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Manufacturers Need to Take Better Advantage of Tax Credits and Incentives

Many manufacturers may not fully be taking advantage of all the tax credits and incentives available to them.

Incentives and tax credits can go a long way in reducing costs and boosting bottom lines for manufacturers. While some manufacturers have entire teams dedicated to taking full advantage of what’s available to them, many others could be leaving money on the table.

Good Jobs First, a nonprofit that tracks federal, state and local economic development incentives, found that Apple received $513 million worth of tax breaks since 2009. It has benefited from 11 state and local subsidy deals which reduced its tax burdens as states compete against one another to win its investments.

In 2009, North Carolina offered a deal that saved the company $320.7 million on a $1 billion, 500,000 square foot data center in Catawba County. Project Covington, a redevelopment in downtown Baltimore being spearheaded by Under Armour CEO Kevin Plank, is eligible for more than $760 million in city and state property tax credits.

Big companies not only are landing jaw-dropping credits due to their scale, but they also are getting them because they ensure that when they make any investment, they utilize any and all offerings to reduce every last cent of expense. Many smaller and mid-market manufacturers could benefit by being more diligent.

“As manufacturers analyze locations in the U.S., they should consider tapping into economic development incentives to further improve their performance.”

The Council for Community and Economic Development Research maintains a database of state tax incentives and the Tax Foundation also tracks effective tax rates on manufacturers by state. Gregory Burkart, Managing Director and Practice Leader of Site Selection and Business Incentive Advisory Services at Duff & Phelps, said that manufacturers can best benefit from training incentives, abatements and exemptions, payments or fees in lieu of tax (PILOT or FILOT) and Tax Increment Financing (TIF). “As manufacturers analyze locations in the U.S., they should consider tapping into economic development incentives to further improve their performance,” Burkart said.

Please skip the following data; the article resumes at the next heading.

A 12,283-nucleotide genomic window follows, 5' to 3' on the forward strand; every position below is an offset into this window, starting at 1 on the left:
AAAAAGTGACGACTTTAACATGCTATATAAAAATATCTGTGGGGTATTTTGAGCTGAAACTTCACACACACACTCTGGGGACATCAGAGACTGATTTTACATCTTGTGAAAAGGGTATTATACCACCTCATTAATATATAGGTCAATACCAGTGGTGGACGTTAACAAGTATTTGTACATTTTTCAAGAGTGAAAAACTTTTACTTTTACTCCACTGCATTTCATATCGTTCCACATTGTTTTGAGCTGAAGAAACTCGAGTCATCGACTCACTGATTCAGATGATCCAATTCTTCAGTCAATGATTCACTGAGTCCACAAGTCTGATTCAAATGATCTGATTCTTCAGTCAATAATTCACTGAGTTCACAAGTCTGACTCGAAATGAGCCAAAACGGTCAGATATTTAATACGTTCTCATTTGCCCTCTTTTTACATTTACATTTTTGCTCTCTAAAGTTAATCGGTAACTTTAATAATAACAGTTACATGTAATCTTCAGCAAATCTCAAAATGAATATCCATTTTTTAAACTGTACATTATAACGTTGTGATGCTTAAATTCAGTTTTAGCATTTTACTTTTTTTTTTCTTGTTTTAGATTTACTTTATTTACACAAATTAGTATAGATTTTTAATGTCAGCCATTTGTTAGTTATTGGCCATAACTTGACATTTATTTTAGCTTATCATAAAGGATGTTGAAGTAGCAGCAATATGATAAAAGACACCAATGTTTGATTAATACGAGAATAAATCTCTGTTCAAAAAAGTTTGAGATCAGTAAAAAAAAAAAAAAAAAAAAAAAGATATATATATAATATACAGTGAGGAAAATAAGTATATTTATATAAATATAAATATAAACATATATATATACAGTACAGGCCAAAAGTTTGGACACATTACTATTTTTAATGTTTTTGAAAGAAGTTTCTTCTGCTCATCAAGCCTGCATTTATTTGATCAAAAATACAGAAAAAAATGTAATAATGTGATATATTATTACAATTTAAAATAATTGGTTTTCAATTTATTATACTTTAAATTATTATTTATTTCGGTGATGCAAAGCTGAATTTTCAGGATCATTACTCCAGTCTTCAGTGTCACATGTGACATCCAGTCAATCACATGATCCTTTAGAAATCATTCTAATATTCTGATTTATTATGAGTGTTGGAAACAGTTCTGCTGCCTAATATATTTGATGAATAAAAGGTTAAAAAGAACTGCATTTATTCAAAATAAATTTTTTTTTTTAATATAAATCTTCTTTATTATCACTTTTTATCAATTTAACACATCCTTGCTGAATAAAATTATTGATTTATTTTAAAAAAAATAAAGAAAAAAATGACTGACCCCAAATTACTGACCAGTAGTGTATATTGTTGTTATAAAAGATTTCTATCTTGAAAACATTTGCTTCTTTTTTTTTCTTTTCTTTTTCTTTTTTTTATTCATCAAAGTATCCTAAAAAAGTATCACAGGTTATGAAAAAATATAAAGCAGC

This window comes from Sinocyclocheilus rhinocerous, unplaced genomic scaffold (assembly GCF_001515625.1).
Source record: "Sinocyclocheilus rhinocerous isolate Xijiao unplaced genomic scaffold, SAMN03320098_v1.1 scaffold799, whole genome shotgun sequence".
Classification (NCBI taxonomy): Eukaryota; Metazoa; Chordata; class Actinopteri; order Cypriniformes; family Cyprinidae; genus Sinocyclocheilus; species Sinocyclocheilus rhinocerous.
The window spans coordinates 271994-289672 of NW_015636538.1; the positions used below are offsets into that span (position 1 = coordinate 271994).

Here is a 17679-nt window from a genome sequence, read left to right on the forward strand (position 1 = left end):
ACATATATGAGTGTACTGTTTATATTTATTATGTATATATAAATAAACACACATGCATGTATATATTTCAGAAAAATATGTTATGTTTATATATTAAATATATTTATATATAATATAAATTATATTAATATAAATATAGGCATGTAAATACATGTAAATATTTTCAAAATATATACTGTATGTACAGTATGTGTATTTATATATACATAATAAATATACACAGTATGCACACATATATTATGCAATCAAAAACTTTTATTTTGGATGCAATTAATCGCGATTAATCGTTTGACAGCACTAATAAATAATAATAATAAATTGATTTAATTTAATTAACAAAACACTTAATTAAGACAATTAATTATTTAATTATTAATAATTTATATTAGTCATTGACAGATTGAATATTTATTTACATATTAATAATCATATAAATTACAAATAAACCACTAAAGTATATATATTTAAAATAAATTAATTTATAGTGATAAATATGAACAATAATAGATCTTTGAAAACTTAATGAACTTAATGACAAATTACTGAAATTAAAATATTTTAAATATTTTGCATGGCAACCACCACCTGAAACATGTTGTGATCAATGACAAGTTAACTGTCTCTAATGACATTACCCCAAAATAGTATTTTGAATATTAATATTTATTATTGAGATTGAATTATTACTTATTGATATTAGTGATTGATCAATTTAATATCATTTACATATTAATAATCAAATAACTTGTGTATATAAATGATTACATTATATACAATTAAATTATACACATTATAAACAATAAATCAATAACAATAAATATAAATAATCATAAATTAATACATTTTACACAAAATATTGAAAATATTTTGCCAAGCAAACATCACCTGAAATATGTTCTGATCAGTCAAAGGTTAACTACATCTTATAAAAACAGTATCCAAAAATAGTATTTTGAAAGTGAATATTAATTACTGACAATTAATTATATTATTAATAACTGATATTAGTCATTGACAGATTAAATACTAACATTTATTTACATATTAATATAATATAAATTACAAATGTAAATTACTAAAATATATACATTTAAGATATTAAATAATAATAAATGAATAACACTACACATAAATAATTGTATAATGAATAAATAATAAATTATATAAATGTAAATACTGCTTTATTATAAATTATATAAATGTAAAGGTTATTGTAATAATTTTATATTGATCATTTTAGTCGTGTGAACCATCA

Regardless of where they base their operations in the United States, one of the easiest and most important things manufacturers can do is maximize their use of the R&D tax credit. The new Protecting Americans from Tax Hikes Act (PATH) of 2015 not only made the credit permanent but added enhancements to offer more savings. Whereas many small and mid-sized manufacturers couldn’t claim the credit because owners were subject to the alternative minimum tax (AMT), that hurdle has now been eliminated. The federal R&D tax credit averages roughly 6.5% of combined qualified R&D labor and supplies.

Dan Mennel, West regional leader of Strategic Federal Tax Services at Grant Thornton, said that while manufacturers are currently saving $6 billion per year through R&D tax credits, they are still leaving money behind. “More important[ly], manufacturers are overlooking recent guidance that has expanded their opportunities. New types of pilot models and prototypes can now be expensed,” Mennel said.

Section 174 now allows manufacturers to immediately deduct the cost of qualified research expenses that constitute anything a company does to make its products faster, better or cheaper. Under the R&D credit, that can include everything from capital investments and travel to supplies and materials that go into new solutions or trial-and-error processes. The Joint Committee on Taxation estimates that businesses could save an additional $2 billion per year by better expensing their research costs under the new provisions.

Dean Zerbe, managing director for alliantgroup, said that eliminating the AMT hurdle has opened the credit to many more smaller and mid-market manufacturers. “Considering this modification and that Congress has now ensured that business owners can count on the credit as part of their annual tax planning, manufacturers would be wise to take a hard look [at it],” Zerbe said.


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